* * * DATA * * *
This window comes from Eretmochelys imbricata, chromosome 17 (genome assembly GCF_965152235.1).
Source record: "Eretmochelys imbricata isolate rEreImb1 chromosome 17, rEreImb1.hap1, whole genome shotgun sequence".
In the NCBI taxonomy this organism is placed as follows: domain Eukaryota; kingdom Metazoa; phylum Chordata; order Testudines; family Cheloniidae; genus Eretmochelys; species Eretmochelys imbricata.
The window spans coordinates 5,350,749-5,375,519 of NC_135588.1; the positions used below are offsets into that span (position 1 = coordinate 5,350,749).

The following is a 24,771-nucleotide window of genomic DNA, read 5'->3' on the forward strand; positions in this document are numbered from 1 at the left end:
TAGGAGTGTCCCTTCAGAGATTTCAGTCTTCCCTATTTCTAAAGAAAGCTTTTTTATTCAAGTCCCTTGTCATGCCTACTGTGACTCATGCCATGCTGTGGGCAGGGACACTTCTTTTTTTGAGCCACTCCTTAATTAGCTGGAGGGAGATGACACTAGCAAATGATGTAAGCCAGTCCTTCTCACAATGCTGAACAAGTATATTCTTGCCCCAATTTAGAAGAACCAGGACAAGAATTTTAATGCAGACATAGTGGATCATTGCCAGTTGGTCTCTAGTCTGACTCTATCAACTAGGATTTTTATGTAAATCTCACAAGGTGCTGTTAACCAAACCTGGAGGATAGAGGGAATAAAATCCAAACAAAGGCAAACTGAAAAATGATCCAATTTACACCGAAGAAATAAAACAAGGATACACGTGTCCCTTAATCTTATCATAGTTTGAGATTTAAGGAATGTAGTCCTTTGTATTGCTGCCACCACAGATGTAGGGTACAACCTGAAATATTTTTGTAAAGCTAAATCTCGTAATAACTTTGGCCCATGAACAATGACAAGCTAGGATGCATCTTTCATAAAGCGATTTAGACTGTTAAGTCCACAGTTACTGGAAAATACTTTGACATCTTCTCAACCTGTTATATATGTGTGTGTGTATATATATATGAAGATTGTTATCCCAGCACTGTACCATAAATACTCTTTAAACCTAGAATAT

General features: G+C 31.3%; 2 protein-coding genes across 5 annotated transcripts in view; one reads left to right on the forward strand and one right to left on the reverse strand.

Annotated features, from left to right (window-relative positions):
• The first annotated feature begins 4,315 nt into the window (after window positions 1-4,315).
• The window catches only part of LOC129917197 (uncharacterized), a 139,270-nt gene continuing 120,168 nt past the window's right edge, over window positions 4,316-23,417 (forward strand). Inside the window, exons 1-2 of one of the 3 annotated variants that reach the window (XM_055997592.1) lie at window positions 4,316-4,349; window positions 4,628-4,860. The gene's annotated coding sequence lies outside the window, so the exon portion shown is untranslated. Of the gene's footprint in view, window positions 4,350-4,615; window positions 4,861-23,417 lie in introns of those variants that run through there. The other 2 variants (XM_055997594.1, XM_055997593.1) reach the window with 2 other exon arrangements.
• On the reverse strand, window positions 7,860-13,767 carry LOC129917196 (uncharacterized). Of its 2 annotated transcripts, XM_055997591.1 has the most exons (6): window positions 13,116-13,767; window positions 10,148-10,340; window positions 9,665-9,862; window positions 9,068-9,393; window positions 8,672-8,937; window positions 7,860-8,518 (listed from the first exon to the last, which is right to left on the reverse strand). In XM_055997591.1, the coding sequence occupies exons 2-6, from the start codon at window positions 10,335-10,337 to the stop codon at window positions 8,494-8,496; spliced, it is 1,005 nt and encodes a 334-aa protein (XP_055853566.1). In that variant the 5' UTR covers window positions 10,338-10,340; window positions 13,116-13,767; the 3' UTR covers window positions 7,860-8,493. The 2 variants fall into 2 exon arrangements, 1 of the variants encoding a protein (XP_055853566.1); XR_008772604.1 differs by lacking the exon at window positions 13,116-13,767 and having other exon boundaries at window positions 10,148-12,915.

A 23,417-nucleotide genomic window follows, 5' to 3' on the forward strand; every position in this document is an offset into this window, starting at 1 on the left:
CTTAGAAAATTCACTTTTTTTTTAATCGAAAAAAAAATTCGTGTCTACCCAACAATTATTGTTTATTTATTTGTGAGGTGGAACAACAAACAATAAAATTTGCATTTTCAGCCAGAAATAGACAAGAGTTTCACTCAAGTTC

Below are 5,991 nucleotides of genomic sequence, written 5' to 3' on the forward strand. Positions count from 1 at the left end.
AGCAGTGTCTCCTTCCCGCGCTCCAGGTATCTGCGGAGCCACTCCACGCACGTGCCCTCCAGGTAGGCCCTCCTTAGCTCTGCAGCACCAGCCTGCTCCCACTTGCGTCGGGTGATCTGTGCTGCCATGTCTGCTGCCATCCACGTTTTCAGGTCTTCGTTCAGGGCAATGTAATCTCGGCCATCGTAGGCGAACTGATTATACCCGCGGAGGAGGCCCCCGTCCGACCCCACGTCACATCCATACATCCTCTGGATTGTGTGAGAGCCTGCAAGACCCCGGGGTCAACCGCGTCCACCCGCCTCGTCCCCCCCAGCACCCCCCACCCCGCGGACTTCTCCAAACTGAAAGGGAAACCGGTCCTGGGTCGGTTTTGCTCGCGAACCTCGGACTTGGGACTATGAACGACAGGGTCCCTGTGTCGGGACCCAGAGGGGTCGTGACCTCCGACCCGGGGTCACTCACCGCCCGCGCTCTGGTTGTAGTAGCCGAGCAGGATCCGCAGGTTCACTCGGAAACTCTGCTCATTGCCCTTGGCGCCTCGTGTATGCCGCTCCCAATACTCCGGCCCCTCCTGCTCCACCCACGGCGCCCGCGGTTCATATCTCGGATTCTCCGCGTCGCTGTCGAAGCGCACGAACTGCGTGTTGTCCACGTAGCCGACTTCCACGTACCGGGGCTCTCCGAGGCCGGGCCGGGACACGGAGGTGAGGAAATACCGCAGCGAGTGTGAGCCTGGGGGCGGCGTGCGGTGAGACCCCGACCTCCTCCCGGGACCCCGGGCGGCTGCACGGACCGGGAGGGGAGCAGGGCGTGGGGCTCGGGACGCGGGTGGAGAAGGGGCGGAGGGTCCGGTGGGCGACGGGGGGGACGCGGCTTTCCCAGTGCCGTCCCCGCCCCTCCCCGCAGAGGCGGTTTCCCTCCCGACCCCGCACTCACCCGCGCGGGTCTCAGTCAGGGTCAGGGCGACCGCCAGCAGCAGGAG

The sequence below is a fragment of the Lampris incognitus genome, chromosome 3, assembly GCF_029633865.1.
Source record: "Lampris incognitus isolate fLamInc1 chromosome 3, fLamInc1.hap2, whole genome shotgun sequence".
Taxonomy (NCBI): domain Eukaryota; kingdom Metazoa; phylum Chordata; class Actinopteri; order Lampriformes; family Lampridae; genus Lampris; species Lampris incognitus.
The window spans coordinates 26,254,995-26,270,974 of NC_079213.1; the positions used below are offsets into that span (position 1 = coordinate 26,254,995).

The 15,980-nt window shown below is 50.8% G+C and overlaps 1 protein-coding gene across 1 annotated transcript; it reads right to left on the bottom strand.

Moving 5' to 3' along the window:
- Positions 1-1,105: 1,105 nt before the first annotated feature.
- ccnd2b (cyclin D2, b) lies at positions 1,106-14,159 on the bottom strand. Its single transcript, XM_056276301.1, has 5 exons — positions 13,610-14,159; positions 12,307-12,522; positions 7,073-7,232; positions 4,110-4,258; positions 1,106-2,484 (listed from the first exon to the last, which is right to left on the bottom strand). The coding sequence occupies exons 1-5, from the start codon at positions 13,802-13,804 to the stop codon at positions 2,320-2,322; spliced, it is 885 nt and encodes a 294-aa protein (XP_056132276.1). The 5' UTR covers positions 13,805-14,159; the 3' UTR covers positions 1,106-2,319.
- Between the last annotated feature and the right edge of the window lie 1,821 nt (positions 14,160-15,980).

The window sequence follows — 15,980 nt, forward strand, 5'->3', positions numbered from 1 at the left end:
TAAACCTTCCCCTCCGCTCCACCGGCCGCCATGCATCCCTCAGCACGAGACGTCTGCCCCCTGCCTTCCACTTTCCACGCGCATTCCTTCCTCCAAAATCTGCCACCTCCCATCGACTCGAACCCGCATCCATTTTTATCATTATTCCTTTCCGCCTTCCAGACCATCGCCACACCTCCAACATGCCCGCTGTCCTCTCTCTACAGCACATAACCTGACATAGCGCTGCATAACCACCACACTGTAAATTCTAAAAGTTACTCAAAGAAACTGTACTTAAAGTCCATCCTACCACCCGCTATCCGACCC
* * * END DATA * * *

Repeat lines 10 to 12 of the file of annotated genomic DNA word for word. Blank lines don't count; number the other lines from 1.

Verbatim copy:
• The window catches only part of LOC129917197 (uncharacterized), a 139,270-nt gene continuing 120,168 nt past the window's right edge, over window positions 4,316-23,417 (forward strand). Inside the window, exons 1-2 of one of the 3 annotated variants that reach the window (XM_055997592.1) lie at window positions 4,316-4,349; window positions 4,628-4,860. The gene's annotated coding sequence lies outside the window, so the exon portion shown is untranslated. Of the gene's footprint in view, window positions 4,350-4,615; window positions 4,861-23,417 lie in introns of those variants that run through there. The other 2 variants (XM_055997594.1, XM_055997593.1) reach the window with 2 other exon arrangements.
• On the reverse strand, window positions 7,860-13,767 carry LOC129917196 (uncharacterized). Of its 2 annotated transcripts, XM_055997591.1 has the most exons (6): window positions 13,116-13,767; window positions 10,148-10,340; window positions 9,665-9,862; window positions 9,068-9,393; window positions 8,672-8,937; window positions 7,860-8,518 (listed from the first exon to the last, which is right to left on the reverse strand). In XM_055997591.1, the coding sequence occupies exons 2-6, from the start codon at window positions 10,335-10,337 to the stop codon at window positions 8,494-8,496; spliced, it is 1,005 nt and encodes a 334-aa protein (XP_055853566.1). In that variant the 5' UTR covers window positions 10,338-10,340; window positions 13,116-13,767; the 3' UTR covers window positions 7,860-8,493. The 2 variants fall into 2 exon arrangements, 1 of the variants encoding a protein (XP_055853566.1); XR_008772604.1 differs by lacking the exon at window positions 13,116-13,767 and having other exon boundaries at window positions 10,148-12,915.

A 23,417-nucleotide genomic window follows, 5' to 3' on the forward strand; every position in this document is an offset into this window, starting at 1 on the left: